Wardle said the six documentaries have some thematic overlap, but they wound up being quite different projects.

“[They’re about] essentially decent people making bad choices and doing bad things. Randy Lanier being a classic example, a real kind of hippie, a peace and love guy, who ends up doing things that result in all kinds of bad stuff happening. That would be the overarching theme, but they are very distinct; it’s an anthology series, and we wanted to empower each director to have a very different style and tone.”

“Initially, we thought they would have more crossover in terms of graphics and music. And our poor old composer was hired to do the music for a series, and he ended up scoring six different documentaries. But I quite like the anthology nature of it.  Often with those kinds of stories, you get one or two weak stories, but I feel genuinely they’re quite strong across the board.”

Speaking of Lanier, Wardle said that episode (episode #2, Need For Weed) is telling a truly remarkable story.

“That story’s just unbelievable. It’s one of those so-strange-you-can’t-believe-its-real kinds of stories, which RAW had done a lot of, with Three Identical Strangers and Don’t F**k With Cats [a story about hunting an internet killer] and some of these other things. This is probably the closest to that out of them; you cannot believe it, but it’s true. And out of all the sports, this was the one I knew the least about. But it’s kind of Days of Thunder meets Blow or Scarface, and that attracted me to it.”

“I still can’t quite get my head around the fact that he was able to race at the top level while simultaneously personally overseeing massive trafficking, flying out to Colombia between races. You see him personally unloading huge tankers with vast amounts of marijuana. It’s just crazy. Even one of those jobs would be very, very stressful, and hard to come down from, and he was doing both at the same time.”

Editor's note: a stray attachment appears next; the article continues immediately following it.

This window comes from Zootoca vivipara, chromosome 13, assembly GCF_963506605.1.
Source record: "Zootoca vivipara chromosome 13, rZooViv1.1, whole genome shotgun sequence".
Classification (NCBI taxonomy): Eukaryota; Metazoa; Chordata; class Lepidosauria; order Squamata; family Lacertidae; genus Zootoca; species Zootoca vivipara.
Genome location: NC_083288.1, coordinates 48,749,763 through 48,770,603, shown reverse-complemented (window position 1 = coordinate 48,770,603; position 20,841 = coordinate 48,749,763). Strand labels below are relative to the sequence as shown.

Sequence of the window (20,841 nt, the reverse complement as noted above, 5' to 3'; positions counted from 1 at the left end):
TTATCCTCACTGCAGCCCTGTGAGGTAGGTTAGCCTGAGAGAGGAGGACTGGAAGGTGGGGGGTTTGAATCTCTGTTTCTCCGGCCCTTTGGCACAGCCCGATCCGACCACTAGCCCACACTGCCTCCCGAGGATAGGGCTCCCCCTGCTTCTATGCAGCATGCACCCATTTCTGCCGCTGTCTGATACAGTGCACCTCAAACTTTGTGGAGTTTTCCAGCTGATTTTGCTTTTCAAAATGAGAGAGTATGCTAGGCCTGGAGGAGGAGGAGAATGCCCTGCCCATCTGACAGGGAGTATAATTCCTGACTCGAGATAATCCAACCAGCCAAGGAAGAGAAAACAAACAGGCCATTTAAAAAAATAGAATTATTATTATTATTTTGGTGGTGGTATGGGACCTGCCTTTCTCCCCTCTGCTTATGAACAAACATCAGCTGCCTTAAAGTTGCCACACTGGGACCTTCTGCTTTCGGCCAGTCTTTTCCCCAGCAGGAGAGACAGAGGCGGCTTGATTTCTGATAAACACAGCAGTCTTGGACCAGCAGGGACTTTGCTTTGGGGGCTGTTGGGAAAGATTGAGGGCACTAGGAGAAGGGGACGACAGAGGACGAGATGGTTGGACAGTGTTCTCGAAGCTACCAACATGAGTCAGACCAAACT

Randy Lanier in Bad Sport: Need for Weed.
Randy Lanier in Bad Sport: Need for Weed.

Wardle said the story on Lanier (pictured above) also stands out because it’s about an outsider trying to break into the big-time racing world, and seeing drug smuggling as a way to get the money he needs.

“I think the love of racing was there from an early age, and then he got into small marijuana dealing early. What’s nice about that one is it’s got layers. It’s also about class; he’s a guy who doesn’t have the money to make it in racing and will never get a shot normally, and he finds a way to do that, to afford that. It just happens to be illegal. And he happens to be very good at it, at both of those things. People say ‘Follow your passion, do what you’re good at.’ Well, he’s good at smuggling drugs, and he’s good at racing cars, so he does that. It’s kind of like the equivalent of being a NFL player and also playing Major League Baseball; I quite admire that he’s able to multitask on that level.”